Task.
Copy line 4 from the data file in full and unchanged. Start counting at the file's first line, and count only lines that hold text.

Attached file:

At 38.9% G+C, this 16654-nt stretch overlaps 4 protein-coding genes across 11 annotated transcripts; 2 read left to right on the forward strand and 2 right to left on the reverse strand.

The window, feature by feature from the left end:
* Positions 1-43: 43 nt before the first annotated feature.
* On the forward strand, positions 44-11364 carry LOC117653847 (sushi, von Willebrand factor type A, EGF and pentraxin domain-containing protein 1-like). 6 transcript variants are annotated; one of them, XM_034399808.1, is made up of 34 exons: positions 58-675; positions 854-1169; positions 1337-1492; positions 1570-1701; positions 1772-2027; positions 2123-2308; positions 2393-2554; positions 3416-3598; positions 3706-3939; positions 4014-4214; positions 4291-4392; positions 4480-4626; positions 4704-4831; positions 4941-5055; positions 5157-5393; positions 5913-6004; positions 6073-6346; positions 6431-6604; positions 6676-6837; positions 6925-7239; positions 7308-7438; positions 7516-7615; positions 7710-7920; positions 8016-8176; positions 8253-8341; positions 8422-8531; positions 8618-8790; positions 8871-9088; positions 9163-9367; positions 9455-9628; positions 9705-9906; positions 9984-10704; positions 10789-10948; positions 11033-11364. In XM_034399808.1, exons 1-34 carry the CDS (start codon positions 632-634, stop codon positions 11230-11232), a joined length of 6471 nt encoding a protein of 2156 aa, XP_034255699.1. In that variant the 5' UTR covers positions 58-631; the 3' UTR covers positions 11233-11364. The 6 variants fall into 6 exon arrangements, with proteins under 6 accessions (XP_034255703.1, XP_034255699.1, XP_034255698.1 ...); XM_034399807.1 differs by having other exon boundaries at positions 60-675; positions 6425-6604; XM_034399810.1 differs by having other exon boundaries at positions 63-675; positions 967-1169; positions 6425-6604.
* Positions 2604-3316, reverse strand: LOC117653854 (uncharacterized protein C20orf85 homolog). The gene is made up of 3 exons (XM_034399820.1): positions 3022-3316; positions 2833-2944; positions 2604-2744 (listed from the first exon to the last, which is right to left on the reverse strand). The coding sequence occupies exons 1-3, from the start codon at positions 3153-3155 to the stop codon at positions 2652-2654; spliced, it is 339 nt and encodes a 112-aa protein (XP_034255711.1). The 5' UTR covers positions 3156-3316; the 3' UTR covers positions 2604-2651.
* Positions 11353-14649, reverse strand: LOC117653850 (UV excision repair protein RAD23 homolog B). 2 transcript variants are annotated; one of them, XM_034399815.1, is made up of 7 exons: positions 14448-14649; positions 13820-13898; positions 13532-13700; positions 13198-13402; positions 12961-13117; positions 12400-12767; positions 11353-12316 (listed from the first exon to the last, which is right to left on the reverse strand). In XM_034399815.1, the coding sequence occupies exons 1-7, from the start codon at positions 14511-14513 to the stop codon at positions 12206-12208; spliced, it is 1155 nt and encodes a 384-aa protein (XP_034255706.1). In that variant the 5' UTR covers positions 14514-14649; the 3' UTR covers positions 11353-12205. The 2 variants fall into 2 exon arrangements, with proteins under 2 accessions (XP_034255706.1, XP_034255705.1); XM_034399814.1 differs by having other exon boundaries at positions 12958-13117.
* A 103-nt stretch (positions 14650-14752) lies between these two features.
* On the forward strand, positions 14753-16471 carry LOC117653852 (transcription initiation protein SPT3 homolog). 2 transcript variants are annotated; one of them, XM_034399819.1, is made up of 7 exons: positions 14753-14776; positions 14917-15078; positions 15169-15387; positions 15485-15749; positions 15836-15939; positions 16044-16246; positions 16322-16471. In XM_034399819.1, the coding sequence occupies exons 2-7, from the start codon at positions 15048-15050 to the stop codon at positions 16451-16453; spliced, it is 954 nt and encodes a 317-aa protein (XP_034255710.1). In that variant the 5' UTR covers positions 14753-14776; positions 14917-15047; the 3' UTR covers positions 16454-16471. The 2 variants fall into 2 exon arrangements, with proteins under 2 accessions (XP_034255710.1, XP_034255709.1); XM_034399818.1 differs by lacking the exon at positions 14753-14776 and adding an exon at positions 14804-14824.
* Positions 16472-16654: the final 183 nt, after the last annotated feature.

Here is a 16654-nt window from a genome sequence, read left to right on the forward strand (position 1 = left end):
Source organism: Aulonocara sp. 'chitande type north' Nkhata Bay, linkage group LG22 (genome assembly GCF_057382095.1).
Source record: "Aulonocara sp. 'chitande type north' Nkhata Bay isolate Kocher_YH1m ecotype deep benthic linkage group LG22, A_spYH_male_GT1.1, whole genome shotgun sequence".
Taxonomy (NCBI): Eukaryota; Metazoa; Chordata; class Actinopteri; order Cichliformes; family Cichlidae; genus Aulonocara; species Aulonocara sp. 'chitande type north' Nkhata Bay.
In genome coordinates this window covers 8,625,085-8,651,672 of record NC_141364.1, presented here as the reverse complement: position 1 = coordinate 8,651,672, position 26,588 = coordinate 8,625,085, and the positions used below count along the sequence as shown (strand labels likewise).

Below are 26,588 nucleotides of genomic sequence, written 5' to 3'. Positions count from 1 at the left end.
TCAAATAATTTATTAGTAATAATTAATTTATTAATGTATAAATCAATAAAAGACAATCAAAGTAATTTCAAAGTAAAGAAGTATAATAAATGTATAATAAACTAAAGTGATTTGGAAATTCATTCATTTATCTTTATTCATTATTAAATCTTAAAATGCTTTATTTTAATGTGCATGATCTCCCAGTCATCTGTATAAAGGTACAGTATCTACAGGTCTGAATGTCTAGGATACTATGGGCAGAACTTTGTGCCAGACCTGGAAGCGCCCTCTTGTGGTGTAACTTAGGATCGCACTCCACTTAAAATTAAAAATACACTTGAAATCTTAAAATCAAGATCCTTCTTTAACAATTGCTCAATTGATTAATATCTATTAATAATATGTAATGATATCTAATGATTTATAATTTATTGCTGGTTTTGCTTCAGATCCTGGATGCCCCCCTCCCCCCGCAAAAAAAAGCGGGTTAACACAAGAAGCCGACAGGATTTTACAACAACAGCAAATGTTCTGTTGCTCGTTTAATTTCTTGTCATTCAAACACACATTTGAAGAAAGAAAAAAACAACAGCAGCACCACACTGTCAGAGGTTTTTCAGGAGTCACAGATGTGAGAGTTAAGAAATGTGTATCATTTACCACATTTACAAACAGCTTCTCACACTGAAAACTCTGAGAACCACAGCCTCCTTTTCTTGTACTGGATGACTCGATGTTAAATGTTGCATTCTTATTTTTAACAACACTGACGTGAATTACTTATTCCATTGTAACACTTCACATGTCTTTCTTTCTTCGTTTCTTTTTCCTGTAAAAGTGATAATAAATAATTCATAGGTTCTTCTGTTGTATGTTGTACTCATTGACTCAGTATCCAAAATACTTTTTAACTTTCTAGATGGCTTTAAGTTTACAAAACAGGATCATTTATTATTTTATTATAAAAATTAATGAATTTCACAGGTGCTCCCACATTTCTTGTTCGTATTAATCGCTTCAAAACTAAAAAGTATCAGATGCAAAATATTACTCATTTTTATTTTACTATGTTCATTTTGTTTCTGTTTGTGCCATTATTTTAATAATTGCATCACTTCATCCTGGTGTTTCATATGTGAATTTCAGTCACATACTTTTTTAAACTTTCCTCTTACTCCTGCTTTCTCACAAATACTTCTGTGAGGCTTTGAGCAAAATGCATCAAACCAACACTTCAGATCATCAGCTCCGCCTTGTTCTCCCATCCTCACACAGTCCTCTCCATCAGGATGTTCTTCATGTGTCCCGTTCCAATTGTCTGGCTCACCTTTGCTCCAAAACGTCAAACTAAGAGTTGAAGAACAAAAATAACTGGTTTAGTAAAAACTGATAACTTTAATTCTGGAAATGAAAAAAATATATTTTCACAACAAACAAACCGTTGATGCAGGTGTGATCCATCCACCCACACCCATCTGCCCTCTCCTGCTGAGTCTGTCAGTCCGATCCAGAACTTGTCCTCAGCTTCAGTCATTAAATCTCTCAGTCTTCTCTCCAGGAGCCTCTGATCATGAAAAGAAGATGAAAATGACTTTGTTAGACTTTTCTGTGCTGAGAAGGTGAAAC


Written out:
* On the forward strand, positions 44-11364 carry LOC117653847 (sushi, von Willebrand factor type A, EGF and pentraxin domain-containing protein 1-like). 6 transcript variants are annotated; one of them, XM_034399808.1, is made up of 34 exons: positions 58-675; positions 854-1169; positions 1337-1492; positions 1570-1701; positions 1772-2027; positions 2123-2308; positions 2393-2554; positions 3416-3598; positions 3706-3939; positions 4014-4214; positions 4291-4392; positions 4480-4626; positions 4704-4831; positions 4941-5055; positions 5157-5393; positions 5913-6004; positions 6073-6346; positions 6431-6604; positions 6676-6837; positions 6925-7239; positions 7308-7438; positions 7516-7615; positions 7710-7920; positions 8016-8176; positions 8253-8341; positions 8422-8531; positions 8618-8790; positions 8871-9088; positions 9163-9367; positions 9455-9628; positions 9705-9906; positions 9984-10704; positions 10789-10948; positions 11033-11364. In XM_034399808.1, exons 1-34 carry the CDS (start codon positions 632-634, stop codon positions 11230-11232), a joined length of 6471 nt encoding a protein of 2156 aa, XP_034255699.1. In that variant the 5' UTR covers positions 58-631; the 3' UTR covers positions 11233-11364. The 6 variants fall into 6 exon arrangements, with proteins under 6 accessions (XP_034255703.1, XP_034255699.1, XP_034255698.1 ...); XM_034399807.1 differs by having other exon boundaries at positions 60-675; positions 6425-6604; XM_034399810.1 differs by having other exon boundaries at positions 63-675; positions 967-1169; positions 6425-6604.